Every day, law enforcement agencies across the country search thousands of cellphones, typically incident to arrest. To search phones, law enforcement agencies use mobile device forensic tools (MDFTs), a powerful technology that allows police to extract a full copy of data from a cellphone — all emails, texts, photos, location, app data, and more — which can then be programmatically searched. As one expert puts it, with the amount of sensitive information stored on smartphones today, the tools provide a “window into the soul.”
This report documents the widespread adoption of MDFTs by law enforcement in the United States. Based on 110 public records requests to state and local law enforcement agencies across the country, our research documents more than 2,000 agencies that have purchased these tools, in all 50 states and the District of Columbia. We found that state and local law enforcement agencies have performed hundreds of thousands of cellphone extractions since 2015, often without a warrant. To our knowledge, this is the first time that such records have been widely disclosed.
Every American is at risk of having their phone forensically searched by law enforcement.
Law enforcement use these tools to investigate not only cases involving major harm, but also for graffiti, shoplifting, marijuana possession, prostitution, vandalism, car crashes, parole violations, petty theft, public intoxication, and the full gamut of drug-related offenses. Given how routine these searches are today, together with racist policing policies and practices, it’s more than likely that these technologies disparately affect and are used against communities of color.
The emergence of these tools represents a dangerous expansion in law enforcement’s investigatory powers. In 2011, only 35% of Americans owned a smartphone. Today, it’s at least 81% of Americans. Moreover, many Americans — especially people of color and people with lower incomes — rely solely on their cellphones to connect to the internet. For law enforcement, “[m]obile phones remain the most frequently used and most important digital source for investigation.”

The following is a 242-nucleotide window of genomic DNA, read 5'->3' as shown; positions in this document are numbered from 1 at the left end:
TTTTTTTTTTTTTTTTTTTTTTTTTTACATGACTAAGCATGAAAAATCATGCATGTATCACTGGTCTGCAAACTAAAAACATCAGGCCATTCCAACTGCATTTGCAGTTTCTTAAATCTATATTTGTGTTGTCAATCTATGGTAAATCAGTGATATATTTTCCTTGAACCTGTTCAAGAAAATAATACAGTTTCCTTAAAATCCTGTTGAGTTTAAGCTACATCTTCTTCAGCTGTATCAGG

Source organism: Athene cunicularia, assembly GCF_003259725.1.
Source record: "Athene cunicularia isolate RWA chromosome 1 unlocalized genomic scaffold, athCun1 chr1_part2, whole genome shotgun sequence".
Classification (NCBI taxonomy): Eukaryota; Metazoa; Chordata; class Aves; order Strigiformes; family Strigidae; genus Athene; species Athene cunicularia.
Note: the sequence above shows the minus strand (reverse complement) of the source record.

We believe that MDFTs are simply too powerful in the hands of law enforcement and should not be used. But recognizing that MDFTs are already in widespread use across the country, we offer a set of preliminary recommendations that we believe can, in the short-term, help reduce the use of MDFTs. These include:
- banning the use of consent searches of mobile devices,
- abolishing the plain view exception for digital searches,
- requiring easy-to-understand audit logs,
- enacting robust data deletion and sealing requirements, and
- requiring clear public logging of law enforcement use.
Of course, these recommendations are only the first steps in a broader effort to minimize the scope of policing, and to confront and reckon with the role of police in the United States. This report seeks to not only better inform the public regarding law enforcement access to mobile phone data, but also to recenter the conversation on how law enforcement’s use of these tools entrenches police power and exacerbates racial inequities in policing.
For the full paper (PDF) Press Here
By Logan Koepke, Emma Weil, Urmila Janardan, Tinuola Dada and Harlan Yu
October 2020, Published on Upturn